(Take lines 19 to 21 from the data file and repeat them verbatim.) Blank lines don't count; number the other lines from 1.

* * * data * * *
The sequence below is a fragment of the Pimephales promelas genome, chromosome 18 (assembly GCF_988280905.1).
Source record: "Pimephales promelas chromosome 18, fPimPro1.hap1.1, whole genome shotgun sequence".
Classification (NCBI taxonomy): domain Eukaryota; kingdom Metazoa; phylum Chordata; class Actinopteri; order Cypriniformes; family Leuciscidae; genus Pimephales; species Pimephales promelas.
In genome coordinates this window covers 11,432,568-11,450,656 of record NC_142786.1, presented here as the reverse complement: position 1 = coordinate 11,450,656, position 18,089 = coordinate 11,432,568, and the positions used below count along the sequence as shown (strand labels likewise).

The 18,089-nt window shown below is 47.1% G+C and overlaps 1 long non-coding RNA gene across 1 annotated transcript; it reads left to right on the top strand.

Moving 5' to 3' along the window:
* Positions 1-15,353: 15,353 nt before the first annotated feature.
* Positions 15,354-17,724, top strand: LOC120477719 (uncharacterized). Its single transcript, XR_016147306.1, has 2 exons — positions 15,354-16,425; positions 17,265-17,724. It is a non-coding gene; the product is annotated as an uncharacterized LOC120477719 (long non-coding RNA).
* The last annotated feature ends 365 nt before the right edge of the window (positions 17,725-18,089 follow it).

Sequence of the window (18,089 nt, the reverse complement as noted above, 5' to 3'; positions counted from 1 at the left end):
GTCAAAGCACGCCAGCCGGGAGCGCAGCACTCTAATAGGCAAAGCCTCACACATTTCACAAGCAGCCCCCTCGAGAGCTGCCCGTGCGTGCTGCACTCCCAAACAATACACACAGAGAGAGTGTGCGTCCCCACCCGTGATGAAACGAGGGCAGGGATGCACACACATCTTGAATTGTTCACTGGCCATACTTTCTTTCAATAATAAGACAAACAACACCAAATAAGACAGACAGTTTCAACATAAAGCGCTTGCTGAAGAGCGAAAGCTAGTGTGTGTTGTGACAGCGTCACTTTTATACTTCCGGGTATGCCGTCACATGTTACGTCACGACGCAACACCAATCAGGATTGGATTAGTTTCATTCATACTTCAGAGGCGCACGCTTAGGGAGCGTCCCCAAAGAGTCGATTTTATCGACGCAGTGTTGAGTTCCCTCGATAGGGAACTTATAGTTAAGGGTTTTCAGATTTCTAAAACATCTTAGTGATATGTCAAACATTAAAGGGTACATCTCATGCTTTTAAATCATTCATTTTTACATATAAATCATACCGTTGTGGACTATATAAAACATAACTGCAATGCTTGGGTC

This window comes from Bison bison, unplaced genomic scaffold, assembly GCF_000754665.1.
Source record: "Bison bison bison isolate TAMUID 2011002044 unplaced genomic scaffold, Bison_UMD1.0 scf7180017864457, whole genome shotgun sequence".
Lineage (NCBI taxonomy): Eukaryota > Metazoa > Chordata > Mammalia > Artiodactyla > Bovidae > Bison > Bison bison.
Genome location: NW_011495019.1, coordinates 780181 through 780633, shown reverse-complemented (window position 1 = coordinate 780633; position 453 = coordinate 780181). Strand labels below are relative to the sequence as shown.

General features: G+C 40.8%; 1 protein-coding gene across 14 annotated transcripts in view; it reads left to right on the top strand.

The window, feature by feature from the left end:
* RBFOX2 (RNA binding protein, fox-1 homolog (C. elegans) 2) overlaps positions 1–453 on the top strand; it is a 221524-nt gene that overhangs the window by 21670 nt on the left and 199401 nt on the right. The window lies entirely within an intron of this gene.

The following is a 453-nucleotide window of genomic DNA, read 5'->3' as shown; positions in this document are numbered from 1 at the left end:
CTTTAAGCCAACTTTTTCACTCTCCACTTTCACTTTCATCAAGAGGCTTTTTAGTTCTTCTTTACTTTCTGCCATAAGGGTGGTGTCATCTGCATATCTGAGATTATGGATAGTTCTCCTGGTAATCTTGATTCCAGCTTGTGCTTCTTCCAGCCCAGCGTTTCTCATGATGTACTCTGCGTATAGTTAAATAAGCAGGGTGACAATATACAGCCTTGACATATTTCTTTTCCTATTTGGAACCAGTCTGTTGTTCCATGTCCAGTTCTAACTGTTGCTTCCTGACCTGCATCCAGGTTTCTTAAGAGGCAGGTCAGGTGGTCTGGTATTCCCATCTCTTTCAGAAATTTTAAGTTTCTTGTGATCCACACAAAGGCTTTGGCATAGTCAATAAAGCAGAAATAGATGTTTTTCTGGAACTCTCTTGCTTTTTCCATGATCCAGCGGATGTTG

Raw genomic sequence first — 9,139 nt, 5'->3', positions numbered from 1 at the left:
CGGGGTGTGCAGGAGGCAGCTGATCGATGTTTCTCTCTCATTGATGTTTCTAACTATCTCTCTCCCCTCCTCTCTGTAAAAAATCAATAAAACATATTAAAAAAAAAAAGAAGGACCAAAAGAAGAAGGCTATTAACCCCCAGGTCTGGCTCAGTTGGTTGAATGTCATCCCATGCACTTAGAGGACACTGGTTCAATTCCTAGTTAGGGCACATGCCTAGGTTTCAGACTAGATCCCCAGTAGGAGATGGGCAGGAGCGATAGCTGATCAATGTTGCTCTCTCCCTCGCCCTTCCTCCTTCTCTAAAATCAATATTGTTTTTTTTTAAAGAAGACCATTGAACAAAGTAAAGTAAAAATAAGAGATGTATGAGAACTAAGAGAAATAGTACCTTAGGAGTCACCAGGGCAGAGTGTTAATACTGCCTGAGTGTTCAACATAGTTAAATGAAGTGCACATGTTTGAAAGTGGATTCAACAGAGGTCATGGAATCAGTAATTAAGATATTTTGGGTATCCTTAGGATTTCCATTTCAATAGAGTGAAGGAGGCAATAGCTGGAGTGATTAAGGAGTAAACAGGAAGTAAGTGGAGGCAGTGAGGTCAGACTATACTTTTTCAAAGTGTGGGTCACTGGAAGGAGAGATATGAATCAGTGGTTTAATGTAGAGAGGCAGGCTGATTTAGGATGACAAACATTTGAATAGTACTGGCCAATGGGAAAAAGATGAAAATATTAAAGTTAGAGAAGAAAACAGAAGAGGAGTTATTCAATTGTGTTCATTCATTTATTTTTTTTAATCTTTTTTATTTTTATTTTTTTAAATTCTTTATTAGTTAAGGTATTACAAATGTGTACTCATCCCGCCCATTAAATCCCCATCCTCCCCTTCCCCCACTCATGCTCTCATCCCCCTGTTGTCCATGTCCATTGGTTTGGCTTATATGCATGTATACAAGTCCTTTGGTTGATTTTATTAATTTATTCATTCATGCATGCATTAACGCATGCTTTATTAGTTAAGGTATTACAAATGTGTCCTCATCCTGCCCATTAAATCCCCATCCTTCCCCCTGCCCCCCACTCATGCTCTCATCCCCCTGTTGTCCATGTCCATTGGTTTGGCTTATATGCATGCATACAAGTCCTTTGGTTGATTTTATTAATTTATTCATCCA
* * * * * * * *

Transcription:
The following is a 453-nucleotide window of genomic DNA, read 5'->3' as shown; positions in this document are numbered from 1 at the left end:
CTTTAAGCCAACTTTTTCACTCTCCACTTTCACTTTCATCAAGAGGCTTTTTAGTTCTTCTTTACTTTCTGCCATAAGGGTGGTGTCATCTGCATATCTGAGATTATGGATAGTTCTCCTGGTAATCTTGATTCCAGCTTGTGCTTCTTCCAGCCCAGCGTTTCTCATGATGTACTCTGCGTATAGTTAAATAAGCAGGGTGACAATATACAGCCTTGACATATTTCTTTTCCTATTTGGAACCAGTCTGTTGTTCCATGTCCAGTTCTAACTGTTGCTTCCTGACCTGCATCCAGGTTTCTTAAGAGGCAGGTCAGGTGGTCTGGTATTCCCATCTCTTTCAGAAATTTTAAGTTTCTTGTGATCCACACAAAGGCTTTGGCATAGTCAATAAAGCAGAAATAGATGTTTTTCTGGAACTCTCTTGCTTTTTCCATGATCCAGCGGATGTTG

Raw genomic sequence first — 9,139 nt, 5'->3', positions numbered from 1 at the left: